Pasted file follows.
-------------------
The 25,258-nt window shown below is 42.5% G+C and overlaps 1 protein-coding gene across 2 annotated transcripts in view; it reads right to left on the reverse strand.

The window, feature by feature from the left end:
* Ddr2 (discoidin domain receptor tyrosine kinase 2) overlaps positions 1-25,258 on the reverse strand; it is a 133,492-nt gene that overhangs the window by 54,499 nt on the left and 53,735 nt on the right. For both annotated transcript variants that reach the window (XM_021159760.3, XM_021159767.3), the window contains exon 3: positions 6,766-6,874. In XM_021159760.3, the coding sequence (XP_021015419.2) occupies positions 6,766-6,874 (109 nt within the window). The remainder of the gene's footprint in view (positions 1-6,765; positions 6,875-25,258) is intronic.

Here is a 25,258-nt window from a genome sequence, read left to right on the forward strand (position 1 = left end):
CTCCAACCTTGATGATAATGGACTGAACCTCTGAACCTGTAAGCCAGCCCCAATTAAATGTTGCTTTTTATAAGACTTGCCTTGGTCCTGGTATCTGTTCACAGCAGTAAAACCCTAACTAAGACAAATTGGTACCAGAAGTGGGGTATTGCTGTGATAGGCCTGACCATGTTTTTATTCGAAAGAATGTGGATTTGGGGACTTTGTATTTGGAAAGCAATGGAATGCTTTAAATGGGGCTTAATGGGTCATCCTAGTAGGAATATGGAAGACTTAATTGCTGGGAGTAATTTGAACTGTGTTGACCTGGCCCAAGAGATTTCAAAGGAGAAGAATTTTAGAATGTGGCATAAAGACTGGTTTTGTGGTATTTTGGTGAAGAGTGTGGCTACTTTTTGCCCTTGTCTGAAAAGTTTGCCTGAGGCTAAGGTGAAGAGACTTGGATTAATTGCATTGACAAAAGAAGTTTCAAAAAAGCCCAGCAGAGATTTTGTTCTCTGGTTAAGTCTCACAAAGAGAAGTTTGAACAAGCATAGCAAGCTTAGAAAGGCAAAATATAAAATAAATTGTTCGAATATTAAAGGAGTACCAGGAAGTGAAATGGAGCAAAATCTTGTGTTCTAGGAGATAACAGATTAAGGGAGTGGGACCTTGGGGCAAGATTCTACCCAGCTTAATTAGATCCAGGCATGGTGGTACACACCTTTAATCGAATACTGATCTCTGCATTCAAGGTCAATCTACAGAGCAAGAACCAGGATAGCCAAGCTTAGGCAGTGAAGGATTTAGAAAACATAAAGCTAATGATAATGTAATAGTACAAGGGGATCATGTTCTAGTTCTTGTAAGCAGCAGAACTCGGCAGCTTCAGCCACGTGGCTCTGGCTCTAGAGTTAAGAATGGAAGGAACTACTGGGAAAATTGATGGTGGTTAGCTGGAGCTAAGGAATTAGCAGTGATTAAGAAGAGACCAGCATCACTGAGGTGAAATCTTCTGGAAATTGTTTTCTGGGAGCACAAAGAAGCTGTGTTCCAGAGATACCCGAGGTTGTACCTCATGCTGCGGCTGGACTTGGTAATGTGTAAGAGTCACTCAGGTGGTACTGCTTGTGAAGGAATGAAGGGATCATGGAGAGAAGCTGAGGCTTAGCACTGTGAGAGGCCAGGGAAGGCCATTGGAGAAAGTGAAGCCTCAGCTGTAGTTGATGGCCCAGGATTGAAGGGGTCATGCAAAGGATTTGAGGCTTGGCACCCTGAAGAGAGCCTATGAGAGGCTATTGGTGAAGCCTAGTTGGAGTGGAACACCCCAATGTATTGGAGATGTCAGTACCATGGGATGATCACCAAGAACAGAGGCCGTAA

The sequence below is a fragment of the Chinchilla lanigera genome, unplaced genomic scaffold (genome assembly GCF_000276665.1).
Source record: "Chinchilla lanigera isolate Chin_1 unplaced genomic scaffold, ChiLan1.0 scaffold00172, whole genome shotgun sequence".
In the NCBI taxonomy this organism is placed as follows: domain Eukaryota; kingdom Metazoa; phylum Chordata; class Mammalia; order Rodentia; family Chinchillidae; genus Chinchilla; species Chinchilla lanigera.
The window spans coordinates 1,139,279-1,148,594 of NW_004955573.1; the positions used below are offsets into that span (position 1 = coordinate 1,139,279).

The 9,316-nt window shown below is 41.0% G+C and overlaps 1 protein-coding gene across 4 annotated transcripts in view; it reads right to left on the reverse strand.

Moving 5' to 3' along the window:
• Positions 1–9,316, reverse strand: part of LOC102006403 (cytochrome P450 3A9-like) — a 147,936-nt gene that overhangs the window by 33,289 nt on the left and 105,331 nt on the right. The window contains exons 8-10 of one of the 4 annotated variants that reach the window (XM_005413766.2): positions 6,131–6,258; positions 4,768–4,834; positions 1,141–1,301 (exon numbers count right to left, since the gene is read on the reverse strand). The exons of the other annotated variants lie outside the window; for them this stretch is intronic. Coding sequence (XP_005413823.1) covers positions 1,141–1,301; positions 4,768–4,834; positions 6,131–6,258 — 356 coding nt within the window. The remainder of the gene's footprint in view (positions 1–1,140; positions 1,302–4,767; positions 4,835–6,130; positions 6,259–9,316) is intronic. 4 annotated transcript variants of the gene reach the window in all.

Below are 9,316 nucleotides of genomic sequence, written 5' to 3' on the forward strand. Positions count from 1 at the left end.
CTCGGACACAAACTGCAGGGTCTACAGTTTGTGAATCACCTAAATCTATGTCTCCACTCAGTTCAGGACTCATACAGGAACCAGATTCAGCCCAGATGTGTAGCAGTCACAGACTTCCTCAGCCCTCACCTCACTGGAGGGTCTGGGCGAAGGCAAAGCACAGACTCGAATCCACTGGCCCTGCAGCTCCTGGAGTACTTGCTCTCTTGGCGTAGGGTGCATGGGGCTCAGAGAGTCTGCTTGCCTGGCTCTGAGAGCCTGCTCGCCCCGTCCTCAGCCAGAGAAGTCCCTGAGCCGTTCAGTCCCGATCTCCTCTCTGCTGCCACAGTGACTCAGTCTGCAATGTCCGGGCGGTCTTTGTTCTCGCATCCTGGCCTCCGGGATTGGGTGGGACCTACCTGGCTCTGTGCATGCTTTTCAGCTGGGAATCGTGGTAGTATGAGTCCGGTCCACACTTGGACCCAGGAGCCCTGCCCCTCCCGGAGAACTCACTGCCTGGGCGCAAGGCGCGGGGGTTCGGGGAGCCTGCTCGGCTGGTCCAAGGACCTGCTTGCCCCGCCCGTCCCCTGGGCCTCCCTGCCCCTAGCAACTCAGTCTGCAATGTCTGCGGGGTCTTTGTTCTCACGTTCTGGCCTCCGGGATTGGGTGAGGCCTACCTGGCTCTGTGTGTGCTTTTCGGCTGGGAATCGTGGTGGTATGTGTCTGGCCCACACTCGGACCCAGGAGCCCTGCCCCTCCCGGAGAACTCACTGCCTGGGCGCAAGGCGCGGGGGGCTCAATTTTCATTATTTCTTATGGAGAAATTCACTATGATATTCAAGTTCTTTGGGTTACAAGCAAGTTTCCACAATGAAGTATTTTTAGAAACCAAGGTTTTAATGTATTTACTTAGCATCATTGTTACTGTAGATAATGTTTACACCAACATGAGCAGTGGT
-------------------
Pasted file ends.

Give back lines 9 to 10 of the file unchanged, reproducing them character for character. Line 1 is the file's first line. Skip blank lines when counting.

The window spans coordinates 1,139,279-1,148,594 of NW_004955573.1; the positions used below are offsets into that span (position 1 = coordinate 1,139,279).

The 9,316-nt window shown below is 41.0% G+C and overlaps 1 protein-coding gene across 4 annotated transcripts in view; it reads right to left on the reverse strand.